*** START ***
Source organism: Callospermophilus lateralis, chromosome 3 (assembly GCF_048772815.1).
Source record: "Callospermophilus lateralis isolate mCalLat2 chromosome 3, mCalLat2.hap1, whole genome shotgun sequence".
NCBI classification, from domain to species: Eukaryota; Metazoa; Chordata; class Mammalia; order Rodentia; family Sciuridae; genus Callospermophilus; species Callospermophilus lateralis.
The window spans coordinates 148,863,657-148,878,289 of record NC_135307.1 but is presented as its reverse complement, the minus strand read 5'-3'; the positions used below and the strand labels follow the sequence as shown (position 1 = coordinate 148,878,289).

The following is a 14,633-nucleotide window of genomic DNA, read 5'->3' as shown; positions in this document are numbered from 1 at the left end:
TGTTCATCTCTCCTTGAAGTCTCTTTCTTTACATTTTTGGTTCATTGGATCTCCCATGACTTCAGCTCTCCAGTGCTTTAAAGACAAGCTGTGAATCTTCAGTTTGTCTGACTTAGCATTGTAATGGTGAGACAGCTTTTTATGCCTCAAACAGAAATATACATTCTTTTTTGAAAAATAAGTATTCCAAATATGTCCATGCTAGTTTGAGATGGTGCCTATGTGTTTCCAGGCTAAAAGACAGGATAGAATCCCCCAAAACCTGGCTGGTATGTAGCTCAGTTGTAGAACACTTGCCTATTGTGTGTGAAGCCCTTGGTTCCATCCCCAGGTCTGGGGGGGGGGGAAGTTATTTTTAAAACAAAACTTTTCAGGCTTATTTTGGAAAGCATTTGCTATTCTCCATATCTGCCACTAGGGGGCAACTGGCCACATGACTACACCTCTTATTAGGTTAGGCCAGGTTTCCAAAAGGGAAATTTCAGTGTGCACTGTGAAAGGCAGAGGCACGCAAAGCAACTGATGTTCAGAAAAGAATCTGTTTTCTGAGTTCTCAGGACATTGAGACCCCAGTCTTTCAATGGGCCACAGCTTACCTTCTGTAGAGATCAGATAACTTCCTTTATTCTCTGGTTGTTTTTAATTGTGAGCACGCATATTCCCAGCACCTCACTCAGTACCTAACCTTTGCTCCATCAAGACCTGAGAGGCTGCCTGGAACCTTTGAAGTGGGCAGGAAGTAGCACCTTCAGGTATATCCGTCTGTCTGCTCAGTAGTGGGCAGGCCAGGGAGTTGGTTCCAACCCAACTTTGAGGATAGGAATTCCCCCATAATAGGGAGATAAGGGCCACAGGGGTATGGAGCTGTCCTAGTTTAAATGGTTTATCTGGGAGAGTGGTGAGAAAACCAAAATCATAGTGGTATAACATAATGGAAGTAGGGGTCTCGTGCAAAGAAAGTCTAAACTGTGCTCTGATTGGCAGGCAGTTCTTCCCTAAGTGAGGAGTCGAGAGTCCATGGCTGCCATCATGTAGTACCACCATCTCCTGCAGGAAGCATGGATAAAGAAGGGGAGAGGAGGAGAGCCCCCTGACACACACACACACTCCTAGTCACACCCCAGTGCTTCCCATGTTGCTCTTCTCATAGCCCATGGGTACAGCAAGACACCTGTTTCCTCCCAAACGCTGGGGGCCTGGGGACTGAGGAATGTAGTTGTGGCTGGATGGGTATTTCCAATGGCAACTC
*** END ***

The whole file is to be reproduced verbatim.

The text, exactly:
Source organism: Callospermophilus lateralis, chromosome 3 (assembly GCF_048772815.1).
Source record: "Callospermophilus lateralis isolate mCalLat2 chromosome 3, mCalLat2.hap1, whole genome shotgun sequence".
NCBI classification, from domain to species: Eukaryota; Metazoa; Chordata; class Mammalia; order Rodentia; family Sciuridae; genus Callospermophilus; species Callospermophilus lateralis.
The window spans coordinates 148,863,657-148,878,289 of record NC_135307.1 but is presented as its reverse complement, the minus strand read 5'-3'; the positions used below and the strand labels follow the sequence as shown (position 1 = coordinate 148,878,289).

The following is a 14,633-nucleotide window of genomic DNA, read 5'->3' as shown; positions in this document are numbered from 1 at the left end:
TGTTCATCTCTCCTTGAAGTCTCTTTCTTTACATTTTTGGTTCATTGGATCTCCCATGACTTCAGCTCTCCAGTGCTTTAAAGACAAGCTGTGAATCTTCAGTTTGTCTGACTTAGCATTGTAATGGTGAGACAGCTTTTTATGCCTCAAACAGAAATATACATTCTTTTTTGAAAAATAAGTATTCCAAATATGTCCATGCTAGTTTGAGATGGTGCCTATGTGTTTCCAGGCTAAAAGACAGGATAGAATCCCCCAAAACCTGGCTGGTATGTAGCTCAGTTGTAGAACACTTGCCTATTGTGTGTGAAGCCCTTGGTTCCATCCCCAGGTCTGGGGGGGGGGGAAGTTATTTTTAAAACAAAACTTTTCAGGCTTATTTTGGAAAGCATTTGCTATTCTCCATATCTGCCACTAGGGGGCAACTGGCCACATGACTACACCTCTTATTAGGTTAGGCCAGGTTTCCAAAAGGGAAATTTCAGTGTGCACTGTGAAAGGCAGAGGCACGCAAAGCAACTGATGTTCAGAAAAGAATCTGTTTTCTGAGTTCTCAGGACATTGAGACCCCAGTCTTTCAATGGGCCACAGCTTACCTTCTGTAGAGATCAGATAACTTCCTTTATTCTCTGGTTGTTTTTAATTGTGAGCACGCATATTCCCAGCACCTCACTCAGTACCTAACCTTTGCTCCATCAAGACCTGAGAGGCTGCCTGGAACCTTTGAAGTGGGCAGGAAGTAGCACCTTCAGGTATATCCGTCTGTCTGCTCAGTAGTGGGCAGGCCAGGGAGTTGGTTCCAACCCAACTTTGAGGATAGGAATTCCCCCATAATAGGGAGATAAGGGCCACAGGGGTATGGAGCTGTCCTAGTTTAAATGGTTTATCTGGGAGAGTGGTGAGAAAACCAAAATCATAGTGGTATAACATAATGGAAGTAGGGGTCTCGTGCAAAGAAAGTCTAAACTGTGCTCTGATTGGCAGGCAGTTCTTCCCTAAGTGAGGAGTCGAGAGTCCATGGCTGCCATCATGTAGTACCACCATCTCCTGCAGGAAGCATGGATAAAGAAGGGGAGAGGAGGAGAGCCCCCTGACACACACACACACTCCTAGTCACACCCCAGTGCTTCCCATGTTGCTCTTCTCATAGCCCATGGGTACAGCAAGACACCTGTTTCCTCCCAAACGCTGGGGGCCTGGGGACTGAGGAATGTAGTTGTGGCTGGATGGGTATTTCCAATGGCAACTC